Exercise intensity and muscle hypertrophy in blood flow-restricted limbs and non-restricted muscles: a brief review.

Department of Health and Exercise Science, University of Oklahoma, Norman, OK 73019, USA.
Clinical Physiology and Functional Imaging (Impact Factor: 1.33). 07/2012; 32(4):247-52. DOI:10.1111/j.1475-097X.2012.01126.x
Source: PubMed

ABSTRACT Although evidence for high-intensity resistance training-induced muscle hypertrophy has accumulated over the last several decades, the basic concept of the training can be traced back to ancient Greece: Milo of Croton lifted a bull-calf daily until it was fully grown, which would be known today as progressive overload. Now, in the 21st century, different types of training are being tested and studied, such as low-intensity exercise combined with arterial as well as venous blood flow restriction (BFR) to/from the working muscles. Because BFR training requires the use of a cuff that is placed at the proximal ends of the arms and/or legs, the BFR is only applicable to limb muscles. Consequently, most previous BFR training studies have focused on the physiological adaptations of BFR limb muscles. Muscle adaptations in non-BFR muscles of the hip and trunk are lesser known. Recent studies that have reported both limb and trunk muscle adaptations following BFR exercise training suggest that low-intensity (20-30% of 1RM) resistance training combined with BFR elicits muscle hypertrophy in both BFR limb and non-BFR muscles. However, the combination of leg muscle BFR with walk training elicits muscle hypertrophy only in the BFR leg muscles. In contrast to resistance exercise with BFR, the exercise intensity may be too low during BFR walk training to cause muscle hypertrophy in the non-BFR gluteus maximus and other trunk muscles. Other mechanisms including hypoxia, local and systemic growth factors and muscle cell swelling may also potentially affect the hypertrophic response of non-BFR muscles to BFR resistance exercise.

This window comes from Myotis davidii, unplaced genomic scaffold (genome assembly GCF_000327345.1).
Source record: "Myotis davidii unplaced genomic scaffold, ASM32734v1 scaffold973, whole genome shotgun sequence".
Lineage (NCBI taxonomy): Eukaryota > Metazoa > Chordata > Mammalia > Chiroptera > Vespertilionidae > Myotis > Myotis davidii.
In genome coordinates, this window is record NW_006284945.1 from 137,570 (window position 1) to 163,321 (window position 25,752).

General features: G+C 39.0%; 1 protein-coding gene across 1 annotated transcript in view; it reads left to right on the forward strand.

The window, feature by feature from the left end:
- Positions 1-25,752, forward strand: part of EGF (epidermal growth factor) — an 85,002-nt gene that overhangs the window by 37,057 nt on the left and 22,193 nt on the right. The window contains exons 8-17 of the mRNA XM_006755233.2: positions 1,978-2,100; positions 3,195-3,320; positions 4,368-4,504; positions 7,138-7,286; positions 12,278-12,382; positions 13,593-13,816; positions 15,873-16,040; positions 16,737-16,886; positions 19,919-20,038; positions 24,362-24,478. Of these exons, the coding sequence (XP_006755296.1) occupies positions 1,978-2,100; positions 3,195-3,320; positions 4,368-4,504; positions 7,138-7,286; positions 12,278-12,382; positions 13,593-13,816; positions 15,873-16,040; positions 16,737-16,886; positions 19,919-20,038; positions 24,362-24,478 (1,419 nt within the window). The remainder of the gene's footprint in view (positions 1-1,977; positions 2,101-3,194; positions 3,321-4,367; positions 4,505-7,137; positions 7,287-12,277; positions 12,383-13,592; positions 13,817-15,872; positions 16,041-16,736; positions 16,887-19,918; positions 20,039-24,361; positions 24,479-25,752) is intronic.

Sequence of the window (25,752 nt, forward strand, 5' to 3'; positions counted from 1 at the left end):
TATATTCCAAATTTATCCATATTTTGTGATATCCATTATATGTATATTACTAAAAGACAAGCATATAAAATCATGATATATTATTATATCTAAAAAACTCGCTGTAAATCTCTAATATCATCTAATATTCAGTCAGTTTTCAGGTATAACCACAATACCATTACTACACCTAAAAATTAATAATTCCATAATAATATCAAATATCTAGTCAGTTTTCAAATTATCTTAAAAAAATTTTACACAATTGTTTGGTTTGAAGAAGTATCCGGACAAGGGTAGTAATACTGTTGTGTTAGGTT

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    ABSTRACT: A growing body of research has demonstrated the effectiveness of exercise (low intensity resistance training, walking, cycling) combined with blood flow restriction (BFR) for increased muscular strength and hypertrophy. Blood flow restriction is achieved via the application of external pressure over the proximal portion of the upper or lower extremities. The external pressure applied is sufficient to maintain arterial inflow while occluding venous outflow of blood distal to the occlusion site. With specific reference to low intensity resistance training, the ability to significantly increase muscle strength and hypertrophy when combined with BFR is different from the traditional paradigm, which suggests that lifting only higher intensity loads increases such characteristics. The purpose of this review was to discuss the relevant literature with regard to the type and magnitude of acute responses and chronic adaptations associated with BFR exercise protocols versus traditional non-BFR exercise protocols. Furthermore, the mechanisms that stimulate such responses and adaptations will be discussed in the context of neural, endocrine, and metabolic pathways. Finally, recommendations will be discussed for the practitioner in the prescription of exercise with BFR.